As digital and physical processes continue to converge, manufacturers are modernizing their production methods, enhancing their products, and changing the way they service and support their customers.
These changes present an array of new risks that manufacturers may not be adequately protected against through a traditional General Liability policy.
A claim was made by a shipping company against a manufacturer of an integrated temperature monitoring “solution” used to monitor the temperature of cargo while in-transit. The shipper alleged that the in-transit temperature monitoring “solution” did not accurately record temperatures at established intervals, thereby leading to a wholesale grocery distributor rejecting a load of perishable goods.
A claim was made by retailers against a costume jewelry manufacturer that failed to comply with labeling requirements of consumer product safety laws. The retailers incurred costs to remove the non-compliant product from their shelves, and also lost revenues.
Several large distributors filed claims against a manufacturer of conveyor systems, alleging that such systems were defective, resulting in additional costs, late deliveries and lost income.
In an initial effort to capitalize on the “Internet of Things,” an advanced manufacturer embedded sensors into automated processes that provided real-time data on production output. Unfortunately, a flaw in the software controlling the sensors enabled an unauthorized user to access the data. Several end users of the sensors filed a lawsuit against the manufacturer for damages sustained from the unauthorized access.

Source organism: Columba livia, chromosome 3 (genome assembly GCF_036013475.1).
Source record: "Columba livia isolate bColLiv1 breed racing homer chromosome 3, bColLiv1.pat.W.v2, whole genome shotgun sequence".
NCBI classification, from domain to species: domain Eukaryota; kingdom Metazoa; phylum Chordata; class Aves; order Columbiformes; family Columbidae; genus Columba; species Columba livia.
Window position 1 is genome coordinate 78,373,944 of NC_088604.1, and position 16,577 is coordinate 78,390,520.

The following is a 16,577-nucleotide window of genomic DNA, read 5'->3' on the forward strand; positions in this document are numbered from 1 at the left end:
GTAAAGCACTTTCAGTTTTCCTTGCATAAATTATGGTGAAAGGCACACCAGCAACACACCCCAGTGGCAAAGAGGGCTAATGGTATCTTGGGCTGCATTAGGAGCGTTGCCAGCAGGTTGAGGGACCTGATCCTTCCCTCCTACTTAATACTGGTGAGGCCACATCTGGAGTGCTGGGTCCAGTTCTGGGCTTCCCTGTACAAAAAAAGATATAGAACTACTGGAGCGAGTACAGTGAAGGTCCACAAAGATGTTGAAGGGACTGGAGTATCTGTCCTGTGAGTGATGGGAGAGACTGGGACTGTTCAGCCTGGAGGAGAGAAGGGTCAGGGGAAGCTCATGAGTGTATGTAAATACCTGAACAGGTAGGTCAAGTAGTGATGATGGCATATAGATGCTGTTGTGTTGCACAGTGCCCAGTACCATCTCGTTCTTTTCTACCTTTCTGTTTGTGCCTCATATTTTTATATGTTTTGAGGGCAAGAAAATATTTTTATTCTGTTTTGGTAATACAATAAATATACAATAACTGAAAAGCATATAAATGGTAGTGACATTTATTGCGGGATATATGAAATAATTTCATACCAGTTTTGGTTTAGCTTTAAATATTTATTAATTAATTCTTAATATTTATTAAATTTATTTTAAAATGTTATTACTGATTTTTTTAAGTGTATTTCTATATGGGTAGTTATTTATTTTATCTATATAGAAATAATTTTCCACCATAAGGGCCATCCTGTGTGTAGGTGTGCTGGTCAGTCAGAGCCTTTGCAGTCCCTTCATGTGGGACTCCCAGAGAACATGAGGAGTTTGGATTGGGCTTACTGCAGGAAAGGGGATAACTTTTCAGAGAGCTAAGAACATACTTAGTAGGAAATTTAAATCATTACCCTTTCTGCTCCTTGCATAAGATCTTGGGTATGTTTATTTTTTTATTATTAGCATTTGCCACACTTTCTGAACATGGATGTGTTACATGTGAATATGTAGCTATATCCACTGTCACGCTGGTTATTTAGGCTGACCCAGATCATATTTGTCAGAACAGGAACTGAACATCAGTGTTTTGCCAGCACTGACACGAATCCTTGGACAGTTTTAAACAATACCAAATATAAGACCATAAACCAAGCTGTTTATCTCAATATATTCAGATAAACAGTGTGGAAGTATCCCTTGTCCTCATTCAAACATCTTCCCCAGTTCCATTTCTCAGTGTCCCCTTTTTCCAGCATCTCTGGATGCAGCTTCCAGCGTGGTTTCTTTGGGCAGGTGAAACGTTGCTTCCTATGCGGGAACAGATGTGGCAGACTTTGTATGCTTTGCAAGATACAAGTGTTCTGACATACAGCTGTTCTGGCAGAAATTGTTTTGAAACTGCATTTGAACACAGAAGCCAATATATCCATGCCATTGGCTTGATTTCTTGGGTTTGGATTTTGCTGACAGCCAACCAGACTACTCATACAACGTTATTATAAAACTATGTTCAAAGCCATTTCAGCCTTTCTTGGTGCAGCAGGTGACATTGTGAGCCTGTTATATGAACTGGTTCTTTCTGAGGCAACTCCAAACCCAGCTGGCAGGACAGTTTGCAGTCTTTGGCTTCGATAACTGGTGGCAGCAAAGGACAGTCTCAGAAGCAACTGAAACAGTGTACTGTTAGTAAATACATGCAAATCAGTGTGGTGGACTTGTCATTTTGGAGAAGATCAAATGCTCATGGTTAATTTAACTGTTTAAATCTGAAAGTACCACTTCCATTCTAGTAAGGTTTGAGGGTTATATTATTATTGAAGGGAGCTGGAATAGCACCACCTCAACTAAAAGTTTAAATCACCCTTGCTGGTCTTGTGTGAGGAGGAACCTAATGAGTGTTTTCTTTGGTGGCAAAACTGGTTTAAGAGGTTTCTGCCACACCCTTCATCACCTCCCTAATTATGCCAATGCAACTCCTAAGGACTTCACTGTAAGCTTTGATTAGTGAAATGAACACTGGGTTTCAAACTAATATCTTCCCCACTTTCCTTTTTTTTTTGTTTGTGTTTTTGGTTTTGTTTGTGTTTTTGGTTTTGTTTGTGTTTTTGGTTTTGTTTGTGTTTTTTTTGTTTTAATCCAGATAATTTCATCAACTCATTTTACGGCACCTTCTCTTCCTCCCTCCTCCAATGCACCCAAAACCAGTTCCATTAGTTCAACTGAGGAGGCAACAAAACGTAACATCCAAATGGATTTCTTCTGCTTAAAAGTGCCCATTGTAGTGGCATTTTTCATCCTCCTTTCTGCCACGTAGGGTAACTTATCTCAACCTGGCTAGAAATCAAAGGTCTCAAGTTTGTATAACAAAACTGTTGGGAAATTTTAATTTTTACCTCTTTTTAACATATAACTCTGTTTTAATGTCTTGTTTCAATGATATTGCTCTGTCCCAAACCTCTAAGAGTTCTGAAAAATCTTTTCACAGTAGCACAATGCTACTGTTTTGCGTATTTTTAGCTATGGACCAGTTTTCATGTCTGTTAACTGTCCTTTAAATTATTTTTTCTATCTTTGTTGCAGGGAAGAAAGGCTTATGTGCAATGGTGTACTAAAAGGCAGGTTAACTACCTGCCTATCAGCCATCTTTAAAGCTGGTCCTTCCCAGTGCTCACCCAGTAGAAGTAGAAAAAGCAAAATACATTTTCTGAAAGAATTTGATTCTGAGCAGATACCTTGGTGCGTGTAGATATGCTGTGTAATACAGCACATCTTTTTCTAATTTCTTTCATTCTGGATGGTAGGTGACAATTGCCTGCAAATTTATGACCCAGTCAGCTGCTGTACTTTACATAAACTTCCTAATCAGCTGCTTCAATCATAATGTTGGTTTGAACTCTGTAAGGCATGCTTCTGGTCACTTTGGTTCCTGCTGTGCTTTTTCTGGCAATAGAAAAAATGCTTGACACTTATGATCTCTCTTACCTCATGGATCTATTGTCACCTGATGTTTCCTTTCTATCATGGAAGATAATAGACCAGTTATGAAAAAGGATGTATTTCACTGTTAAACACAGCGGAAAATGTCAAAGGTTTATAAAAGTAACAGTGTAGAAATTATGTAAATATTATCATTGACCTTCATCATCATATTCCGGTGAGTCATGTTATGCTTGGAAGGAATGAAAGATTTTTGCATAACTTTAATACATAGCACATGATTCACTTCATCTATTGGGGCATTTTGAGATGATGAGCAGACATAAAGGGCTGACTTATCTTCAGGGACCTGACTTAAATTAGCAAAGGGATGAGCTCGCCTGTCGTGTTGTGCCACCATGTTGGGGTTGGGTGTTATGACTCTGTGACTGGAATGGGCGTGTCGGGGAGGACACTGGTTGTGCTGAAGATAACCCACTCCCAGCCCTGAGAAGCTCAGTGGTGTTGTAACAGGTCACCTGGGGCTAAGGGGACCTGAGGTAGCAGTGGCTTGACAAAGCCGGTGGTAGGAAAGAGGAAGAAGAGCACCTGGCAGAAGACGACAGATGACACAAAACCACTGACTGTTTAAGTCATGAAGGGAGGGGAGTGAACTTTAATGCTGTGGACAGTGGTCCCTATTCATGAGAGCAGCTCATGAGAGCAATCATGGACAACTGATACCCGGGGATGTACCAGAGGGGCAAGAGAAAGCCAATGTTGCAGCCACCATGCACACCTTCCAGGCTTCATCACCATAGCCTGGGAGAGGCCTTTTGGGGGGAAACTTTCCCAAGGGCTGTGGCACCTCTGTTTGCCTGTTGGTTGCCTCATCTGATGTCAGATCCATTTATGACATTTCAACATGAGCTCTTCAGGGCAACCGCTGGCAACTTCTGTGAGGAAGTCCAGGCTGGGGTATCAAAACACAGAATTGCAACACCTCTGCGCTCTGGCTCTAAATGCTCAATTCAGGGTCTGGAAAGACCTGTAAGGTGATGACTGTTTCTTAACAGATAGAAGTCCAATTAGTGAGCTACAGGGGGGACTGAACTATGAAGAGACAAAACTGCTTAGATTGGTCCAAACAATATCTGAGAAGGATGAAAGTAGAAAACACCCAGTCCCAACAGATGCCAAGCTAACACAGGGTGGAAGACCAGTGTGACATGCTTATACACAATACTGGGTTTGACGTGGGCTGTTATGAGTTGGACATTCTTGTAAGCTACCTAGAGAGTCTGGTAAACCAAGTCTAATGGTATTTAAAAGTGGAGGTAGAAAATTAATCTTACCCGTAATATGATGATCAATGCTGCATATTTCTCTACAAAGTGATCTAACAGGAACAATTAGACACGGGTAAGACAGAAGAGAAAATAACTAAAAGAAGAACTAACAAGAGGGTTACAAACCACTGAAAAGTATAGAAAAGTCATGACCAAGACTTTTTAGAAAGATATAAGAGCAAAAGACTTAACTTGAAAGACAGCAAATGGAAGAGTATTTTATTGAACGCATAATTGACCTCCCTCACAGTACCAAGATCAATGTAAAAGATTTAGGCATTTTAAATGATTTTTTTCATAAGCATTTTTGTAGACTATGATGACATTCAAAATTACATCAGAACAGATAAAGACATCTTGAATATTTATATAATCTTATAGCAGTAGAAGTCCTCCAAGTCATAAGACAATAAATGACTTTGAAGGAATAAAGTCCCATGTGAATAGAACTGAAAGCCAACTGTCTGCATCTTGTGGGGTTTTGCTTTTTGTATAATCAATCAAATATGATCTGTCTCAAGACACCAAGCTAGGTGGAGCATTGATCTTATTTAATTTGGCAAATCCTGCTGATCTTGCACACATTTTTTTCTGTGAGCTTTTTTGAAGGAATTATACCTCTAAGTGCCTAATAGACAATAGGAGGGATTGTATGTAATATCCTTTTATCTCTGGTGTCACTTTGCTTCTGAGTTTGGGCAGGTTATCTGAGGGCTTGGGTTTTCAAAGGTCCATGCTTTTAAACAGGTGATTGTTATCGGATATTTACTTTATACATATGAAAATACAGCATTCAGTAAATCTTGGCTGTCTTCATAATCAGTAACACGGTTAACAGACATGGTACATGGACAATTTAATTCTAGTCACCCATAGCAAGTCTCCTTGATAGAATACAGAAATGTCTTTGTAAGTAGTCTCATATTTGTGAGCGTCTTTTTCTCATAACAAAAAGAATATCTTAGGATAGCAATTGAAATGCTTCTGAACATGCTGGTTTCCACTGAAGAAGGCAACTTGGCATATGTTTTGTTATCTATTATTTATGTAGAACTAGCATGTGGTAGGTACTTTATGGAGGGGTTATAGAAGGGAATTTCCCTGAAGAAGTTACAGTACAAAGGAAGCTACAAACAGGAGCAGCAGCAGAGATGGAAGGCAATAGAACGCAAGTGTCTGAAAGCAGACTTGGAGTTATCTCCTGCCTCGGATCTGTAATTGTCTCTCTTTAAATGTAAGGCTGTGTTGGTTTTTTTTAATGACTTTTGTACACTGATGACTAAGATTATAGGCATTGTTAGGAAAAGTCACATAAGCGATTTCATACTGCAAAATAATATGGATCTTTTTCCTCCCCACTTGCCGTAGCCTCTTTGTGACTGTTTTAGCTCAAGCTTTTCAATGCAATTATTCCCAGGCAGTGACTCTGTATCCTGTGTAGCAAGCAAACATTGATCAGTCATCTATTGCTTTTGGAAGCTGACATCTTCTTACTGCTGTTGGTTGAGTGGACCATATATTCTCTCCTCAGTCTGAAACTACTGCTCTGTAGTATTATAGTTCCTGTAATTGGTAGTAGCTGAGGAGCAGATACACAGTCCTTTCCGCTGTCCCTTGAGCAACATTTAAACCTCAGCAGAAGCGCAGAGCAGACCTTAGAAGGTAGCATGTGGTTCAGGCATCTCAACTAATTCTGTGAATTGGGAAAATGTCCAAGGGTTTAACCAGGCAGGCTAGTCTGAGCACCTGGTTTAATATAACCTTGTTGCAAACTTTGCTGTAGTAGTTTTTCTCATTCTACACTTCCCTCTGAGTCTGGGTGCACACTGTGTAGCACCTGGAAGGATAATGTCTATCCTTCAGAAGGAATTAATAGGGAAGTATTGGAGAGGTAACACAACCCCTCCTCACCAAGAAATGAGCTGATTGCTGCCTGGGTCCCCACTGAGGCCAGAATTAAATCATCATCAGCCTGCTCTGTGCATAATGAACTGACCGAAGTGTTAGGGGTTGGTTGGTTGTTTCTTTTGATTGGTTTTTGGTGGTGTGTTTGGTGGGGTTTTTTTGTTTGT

A claim for compensation is made against a manufacturer of custom bolts by a farm equipment manufacturer for their failure to fulfil a client’s contract. A raw material supplied to the bolt manufacturer by a third party was found to be defective, rendering the bolts unsafe. The farm equipment manufacturer couldn’t use the bolts and terminated the supply contract with the bolt manufacturer.
A claim is made against a machinery manufacturer for loss of production time during a processing line outage. The machinery manufacturer was performing a routine maintenance visit for a product sold to their client. Whilst modifying the equipment, it resulted in slower than expected production speeds and subsequently lower output capacity.
Please refer to the policy contract for the full details of benefits, terms and exclusions that are applicable. The information provided here is a brief summary for quick and easy reference. The exact terms and conditions that apply are stated in the policy contract.